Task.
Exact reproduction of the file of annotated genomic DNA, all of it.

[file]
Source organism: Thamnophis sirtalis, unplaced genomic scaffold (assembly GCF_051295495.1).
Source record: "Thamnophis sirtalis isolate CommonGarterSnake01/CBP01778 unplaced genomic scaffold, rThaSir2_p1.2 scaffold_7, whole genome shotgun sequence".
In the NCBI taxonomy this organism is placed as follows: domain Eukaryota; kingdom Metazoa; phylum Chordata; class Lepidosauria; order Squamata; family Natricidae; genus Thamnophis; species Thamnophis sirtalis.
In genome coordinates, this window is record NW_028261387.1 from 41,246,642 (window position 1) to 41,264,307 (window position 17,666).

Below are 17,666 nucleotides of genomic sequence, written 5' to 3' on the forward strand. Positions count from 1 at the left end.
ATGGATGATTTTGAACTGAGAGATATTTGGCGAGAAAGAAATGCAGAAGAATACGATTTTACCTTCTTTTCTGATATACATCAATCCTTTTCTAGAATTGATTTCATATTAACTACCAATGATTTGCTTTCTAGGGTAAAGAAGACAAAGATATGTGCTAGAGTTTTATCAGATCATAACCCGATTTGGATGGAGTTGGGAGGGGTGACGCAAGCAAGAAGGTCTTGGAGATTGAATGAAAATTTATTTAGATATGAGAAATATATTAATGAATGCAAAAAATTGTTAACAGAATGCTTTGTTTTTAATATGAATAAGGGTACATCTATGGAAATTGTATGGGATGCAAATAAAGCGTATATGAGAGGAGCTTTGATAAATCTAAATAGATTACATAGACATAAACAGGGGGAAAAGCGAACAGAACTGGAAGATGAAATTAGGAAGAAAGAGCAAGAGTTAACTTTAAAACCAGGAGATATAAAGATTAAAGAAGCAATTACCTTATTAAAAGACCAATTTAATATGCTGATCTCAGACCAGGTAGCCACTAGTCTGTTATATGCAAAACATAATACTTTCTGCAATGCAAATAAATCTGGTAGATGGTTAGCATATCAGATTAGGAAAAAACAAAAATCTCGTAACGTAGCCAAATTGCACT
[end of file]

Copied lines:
Source organism: Thamnophis sirtalis, unplaced genomic scaffold (assembly GCF_051295495.1).
Source record: "Thamnophis sirtalis isolate CommonGarterSnake01/CBP01778 unplaced genomic scaffold, rThaSir2_p1.2 scaffold_7, whole genome shotgun sequence".
In the NCBI taxonomy this organism is placed as follows: domain Eukaryota; kingdom Metazoa; phylum Chordata; class Lepidosauria; order Squamata; family Natricidae; genus Thamnophis; species Thamnophis sirtalis.
In genome coordinates, this window is record NW_028261387.1 from 41,246,642 (window position 1) to 41,264,307 (window position 17,666).

Below are 17,666 nucleotides of genomic sequence, written 5' to 3' on the forward strand. Positions count from 1 at the left end.
ATGGATGATTTTGAACTGAGAGATATTTGGCGAGAAAGAAATGCAGAAGAATACGATTTTACCTTCTTTTCTGATATACATCAATCCTTTTCTAGAATTGATTTCATATTAACTACCAATGATTTGCTTTCTAGGGTAAAGAAGACAAAGATATGTGCTAGAGTTTTATCAGATCATAACCCGATTTGGATGGAGTTGGGAGGGGTGACGCAAGCAAGAAGGTCTTGGAGATTGAATGAAAATTTATTTAGATATGAGAAATATATTAATGAATGCAAAAAATTGTTAACAGAATGCTTTGTTTTTAATATGAATAAGGGTACATCTATGGAAATTGTATGGGATGCAAATAAAGCGTATATGAGAGGAGCTTTGATAAATCTAAATAGATTACATAGACATAAACAGGGGGAAAAGCGAACAGAACTGGAAGATGAAATTAGGAAGAAAGAGCAAGAGTTAACTTTAAAACCAGGAGATATAAAGATTAAAGAAGCAATTACCTTATTAAAAGACCAATTTAATATGCTGATCTCAGACCAGGTAGCCACTAGTCTGTTATATGCAAAACATAATACTTTCTGCAATGCAAATAAATCTGGTAGATGGTTAGCATATCAGATTAGGAAAAAACAAAAATCTCGTAACGTAGCCAAATTGCACT